There are several behaviors that pet owners can find unusual.
Eating Rabbit Droppings
For example, some people notice their dogs eating rabbit droppings. Believe it or not, there is actually a flavor to the pellets that some dogs like; maybe because the protein or B-vitamin is very high.
Sporting dog breeds may do this as part of tracking or hunting behavior, too.
So is it bad for dogs to do? There’s no doubt it can upset their digestive tract if a large amount is eaten. Additionally, pets can get certain parasites from these droppings.
The best advice is to keep the yard clean with a rake, water-in the droppings or at least try to keep your dog away from these unfortunate rabbit gifts.
Sometimes, dog owners will see their pets drag their rear end on the floor. This behavior is called scooting.
When they do this, dogs are basically scratching an itch. You may notice that it’s the more portly dogs that do this, and that’s probably because they can’t reach to scratch the itch by chewing.
The most common cause of this itching is a pair of fluid-filled glands that are similar to skunk glands. These glands get distended and it itches like crazy. So to try to get them to drain, they do this little itchy dance.
Allergies can also cause itchiness of the backside, but contrary to popular opinion, “worms” are not a common cause of scooting.
Another common, yet sometimes alarming, behavior is a reverse sneeze.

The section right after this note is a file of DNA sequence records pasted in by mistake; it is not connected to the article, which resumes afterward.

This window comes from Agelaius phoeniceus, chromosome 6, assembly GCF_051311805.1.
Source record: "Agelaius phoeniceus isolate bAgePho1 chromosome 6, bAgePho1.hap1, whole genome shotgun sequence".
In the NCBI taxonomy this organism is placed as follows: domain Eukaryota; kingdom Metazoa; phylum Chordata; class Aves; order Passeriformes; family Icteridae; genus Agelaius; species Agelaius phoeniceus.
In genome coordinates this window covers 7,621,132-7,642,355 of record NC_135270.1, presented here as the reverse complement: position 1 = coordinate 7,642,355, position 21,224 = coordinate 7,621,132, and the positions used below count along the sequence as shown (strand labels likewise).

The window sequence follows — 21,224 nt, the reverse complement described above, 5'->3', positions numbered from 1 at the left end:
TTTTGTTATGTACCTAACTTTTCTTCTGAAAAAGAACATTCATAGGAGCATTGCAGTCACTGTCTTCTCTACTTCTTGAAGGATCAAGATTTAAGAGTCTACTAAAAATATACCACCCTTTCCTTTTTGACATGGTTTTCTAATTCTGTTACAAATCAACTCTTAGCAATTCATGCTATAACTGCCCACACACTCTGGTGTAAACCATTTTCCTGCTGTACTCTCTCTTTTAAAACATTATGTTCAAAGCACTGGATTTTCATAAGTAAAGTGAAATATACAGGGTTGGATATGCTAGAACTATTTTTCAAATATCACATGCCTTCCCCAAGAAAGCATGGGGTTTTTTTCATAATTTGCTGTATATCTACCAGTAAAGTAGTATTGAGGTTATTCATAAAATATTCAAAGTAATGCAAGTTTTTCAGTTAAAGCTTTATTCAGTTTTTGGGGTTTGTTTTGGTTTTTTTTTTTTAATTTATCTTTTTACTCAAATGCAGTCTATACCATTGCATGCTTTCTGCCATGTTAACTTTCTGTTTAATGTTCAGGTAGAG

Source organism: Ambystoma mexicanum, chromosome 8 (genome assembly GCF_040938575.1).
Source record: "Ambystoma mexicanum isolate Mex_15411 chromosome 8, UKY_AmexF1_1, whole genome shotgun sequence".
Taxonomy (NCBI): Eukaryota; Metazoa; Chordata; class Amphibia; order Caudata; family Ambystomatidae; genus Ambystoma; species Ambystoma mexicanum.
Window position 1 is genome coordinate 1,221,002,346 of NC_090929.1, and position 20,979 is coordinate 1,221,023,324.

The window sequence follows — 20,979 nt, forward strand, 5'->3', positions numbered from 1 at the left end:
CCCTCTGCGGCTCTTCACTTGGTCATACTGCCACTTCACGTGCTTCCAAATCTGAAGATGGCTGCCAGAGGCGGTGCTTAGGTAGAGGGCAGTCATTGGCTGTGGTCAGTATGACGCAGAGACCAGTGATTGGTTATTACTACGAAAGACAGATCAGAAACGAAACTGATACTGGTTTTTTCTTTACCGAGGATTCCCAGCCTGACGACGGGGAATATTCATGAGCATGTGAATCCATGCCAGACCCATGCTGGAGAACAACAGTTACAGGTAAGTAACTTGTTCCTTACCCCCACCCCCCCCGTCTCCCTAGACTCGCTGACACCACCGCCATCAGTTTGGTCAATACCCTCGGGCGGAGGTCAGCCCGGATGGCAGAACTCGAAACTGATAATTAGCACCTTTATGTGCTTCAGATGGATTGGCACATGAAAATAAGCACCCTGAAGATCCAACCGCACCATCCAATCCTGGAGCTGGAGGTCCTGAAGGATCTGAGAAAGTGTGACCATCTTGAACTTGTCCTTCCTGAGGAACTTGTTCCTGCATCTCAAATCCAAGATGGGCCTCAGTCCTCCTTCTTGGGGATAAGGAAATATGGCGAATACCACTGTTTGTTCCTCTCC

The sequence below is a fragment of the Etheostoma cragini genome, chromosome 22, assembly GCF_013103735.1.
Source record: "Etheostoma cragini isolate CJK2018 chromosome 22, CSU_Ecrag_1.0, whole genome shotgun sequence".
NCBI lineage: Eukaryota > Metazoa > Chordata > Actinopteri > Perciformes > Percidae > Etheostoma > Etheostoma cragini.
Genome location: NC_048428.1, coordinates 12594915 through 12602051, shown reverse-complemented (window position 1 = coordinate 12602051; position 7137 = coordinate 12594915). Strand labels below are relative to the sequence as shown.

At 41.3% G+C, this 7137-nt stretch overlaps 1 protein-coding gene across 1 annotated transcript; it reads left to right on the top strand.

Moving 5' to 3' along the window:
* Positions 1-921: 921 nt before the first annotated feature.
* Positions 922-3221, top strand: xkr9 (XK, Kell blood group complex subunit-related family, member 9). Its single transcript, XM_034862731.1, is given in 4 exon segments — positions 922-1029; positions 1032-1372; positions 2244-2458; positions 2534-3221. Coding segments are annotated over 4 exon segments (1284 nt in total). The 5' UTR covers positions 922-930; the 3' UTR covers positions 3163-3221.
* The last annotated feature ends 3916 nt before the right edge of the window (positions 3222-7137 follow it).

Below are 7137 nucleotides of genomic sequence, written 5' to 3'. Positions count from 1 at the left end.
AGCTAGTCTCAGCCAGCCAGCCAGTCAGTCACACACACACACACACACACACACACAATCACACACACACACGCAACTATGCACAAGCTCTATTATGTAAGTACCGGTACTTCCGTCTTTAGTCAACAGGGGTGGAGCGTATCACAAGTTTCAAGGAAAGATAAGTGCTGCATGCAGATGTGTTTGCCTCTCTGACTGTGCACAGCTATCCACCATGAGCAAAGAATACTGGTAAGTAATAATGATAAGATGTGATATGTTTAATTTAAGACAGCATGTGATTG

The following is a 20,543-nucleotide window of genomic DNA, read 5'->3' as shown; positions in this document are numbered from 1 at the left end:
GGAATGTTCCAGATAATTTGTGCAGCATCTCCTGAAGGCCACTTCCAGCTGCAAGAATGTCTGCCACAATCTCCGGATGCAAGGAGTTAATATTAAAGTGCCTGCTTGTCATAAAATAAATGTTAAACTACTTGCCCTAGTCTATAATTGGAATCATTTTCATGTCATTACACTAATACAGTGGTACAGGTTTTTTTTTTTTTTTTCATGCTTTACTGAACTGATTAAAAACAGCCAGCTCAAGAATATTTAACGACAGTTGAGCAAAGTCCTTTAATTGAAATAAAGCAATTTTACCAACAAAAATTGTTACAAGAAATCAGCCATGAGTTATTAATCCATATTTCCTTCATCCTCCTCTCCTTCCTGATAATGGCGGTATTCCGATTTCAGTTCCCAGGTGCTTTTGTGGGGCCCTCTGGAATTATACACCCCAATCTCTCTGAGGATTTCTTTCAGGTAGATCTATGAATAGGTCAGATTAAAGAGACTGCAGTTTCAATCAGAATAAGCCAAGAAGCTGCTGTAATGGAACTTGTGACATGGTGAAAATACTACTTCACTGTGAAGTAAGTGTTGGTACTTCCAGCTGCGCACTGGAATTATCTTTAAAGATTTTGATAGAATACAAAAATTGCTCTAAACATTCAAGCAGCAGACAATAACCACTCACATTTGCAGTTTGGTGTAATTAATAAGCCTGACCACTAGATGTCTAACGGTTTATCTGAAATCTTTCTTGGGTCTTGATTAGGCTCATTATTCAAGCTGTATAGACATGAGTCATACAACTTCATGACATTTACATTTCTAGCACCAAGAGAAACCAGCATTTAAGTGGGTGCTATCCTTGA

Dogs will clear their respiratory passage in three different ways:
When there is irritation in the front or nasal part of the upper airway, an out-through-the-nose sneeze occurs.
When the irritation is in the windpipe, the result is an out-through-the-mouth cough.
But irritation in the area in between, like the post-nasal-drip area, creates this inward snort, which is actually a way to slap the soft palate at the itchy back of the throat.
Now, as serious as this sounds, and many people think their dog is struggling to breathe, it is often just a little irritation or mild allergy response. But there are cases where pets have growths or polyps in the back of the throat that cause those signs, too.
It’s interesting to see how pets have become part of our families, almost like our children, and yet they retain many of their natural tendencies.
The important take-home message is that if there doesn’t seem to be a logical explanation, and the behavior doesn’t stop on its own, you should seek the advice of your veterinarian.
If you want to contact the Pet Vet, Dr. David Visser, you can reach him at the Roseland Animal Hospital by calling 574-272-6100 or at the Center for Animal Health by calling 888-PETS-VETS.
You can also shoot him an email at MichianaPetVet@comcast.net.